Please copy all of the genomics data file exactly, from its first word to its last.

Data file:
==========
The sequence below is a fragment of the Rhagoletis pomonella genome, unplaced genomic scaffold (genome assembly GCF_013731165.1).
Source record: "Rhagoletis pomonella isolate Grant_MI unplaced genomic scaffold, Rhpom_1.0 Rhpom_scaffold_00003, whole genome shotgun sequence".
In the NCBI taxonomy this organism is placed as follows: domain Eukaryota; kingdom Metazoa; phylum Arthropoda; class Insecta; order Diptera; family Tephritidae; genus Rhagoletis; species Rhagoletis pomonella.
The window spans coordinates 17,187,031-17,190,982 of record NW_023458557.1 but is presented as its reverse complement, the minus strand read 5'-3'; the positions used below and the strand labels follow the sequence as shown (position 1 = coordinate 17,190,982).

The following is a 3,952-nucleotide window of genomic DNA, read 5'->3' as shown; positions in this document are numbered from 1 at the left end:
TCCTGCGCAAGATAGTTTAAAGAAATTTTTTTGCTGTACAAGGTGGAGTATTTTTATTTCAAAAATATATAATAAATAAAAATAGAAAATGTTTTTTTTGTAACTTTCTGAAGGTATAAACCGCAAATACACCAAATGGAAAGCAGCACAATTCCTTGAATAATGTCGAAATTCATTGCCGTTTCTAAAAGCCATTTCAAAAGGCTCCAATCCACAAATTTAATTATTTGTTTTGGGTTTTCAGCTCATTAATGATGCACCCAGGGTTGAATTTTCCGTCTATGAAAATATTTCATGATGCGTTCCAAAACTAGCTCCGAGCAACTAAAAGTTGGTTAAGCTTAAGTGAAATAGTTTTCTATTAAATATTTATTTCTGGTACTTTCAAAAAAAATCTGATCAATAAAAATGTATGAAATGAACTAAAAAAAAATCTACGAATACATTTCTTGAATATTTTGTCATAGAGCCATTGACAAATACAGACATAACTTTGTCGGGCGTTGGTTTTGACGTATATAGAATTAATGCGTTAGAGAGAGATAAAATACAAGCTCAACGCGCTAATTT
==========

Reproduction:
The sequence below is a fragment of the Rhagoletis pomonella genome, unplaced genomic scaffold (genome assembly GCF_013731165.1).
Source record: "Rhagoletis pomonella isolate Grant_MI unplaced genomic scaffold, Rhpom_1.0 Rhpom_scaffold_00003, whole genome shotgun sequence".
In the NCBI taxonomy this organism is placed as follows: domain Eukaryota; kingdom Metazoa; phylum Arthropoda; class Insecta; order Diptera; family Tephritidae; genus Rhagoletis; species Rhagoletis pomonella.
The window spans coordinates 17,187,031-17,190,982 of record NW_023458557.1 but is presented as its reverse complement, the minus strand read 5'-3'; the positions used below and the strand labels follow the sequence as shown (position 1 = coordinate 17,190,982).

The following is a 3,952-nucleotide window of genomic DNA, read 5'->3' as shown; positions in this document are numbered from 1 at the left end:
TCCTGCGCAAGATAGTTTAAAGAAATTTTTTTGCTGTACAAGGTGGAGTATTTTTATTTCAAAAATATATAATAAATAAAAATAGAAAATGTTTTTTTTGTAACTTTCTGAAGGTATAAACCGCAAATACACCAAATGGAAAGCAGCACAATTCCTTGAATAATGTCGAAATTCATTGCCGTTTCTAAAAGCCATTTCAAAAGGCTCCAATCCACAAATTTAATTATTTGTTTTGGGTTTTCAGCTCATTAATGATGCACCCAGGGTTGAATTTTCCGTCTATGAAAATATTTCATGATGCGTTCCAAAACTAGCTCCGAGCAACTAAAAGTTGGTTAAGCTTAAGTGAAATAGTTTTCTATTAAATATTTATTTCTGGTACTTTCAAAAAAAATCTGATCAATAAAAATGTATGAAATGAACTAAAAAAAAATCTACGAATACATTTCTTGAATATTTTGTCATAGAGCCATTGACAAATACAGACATAACTTTGTCGGGCGTTGGTTTTGACGTATATAGAATTAATGCGTTAGAGAGAGATAAAATACAAGCTCAACGCGCTAATTT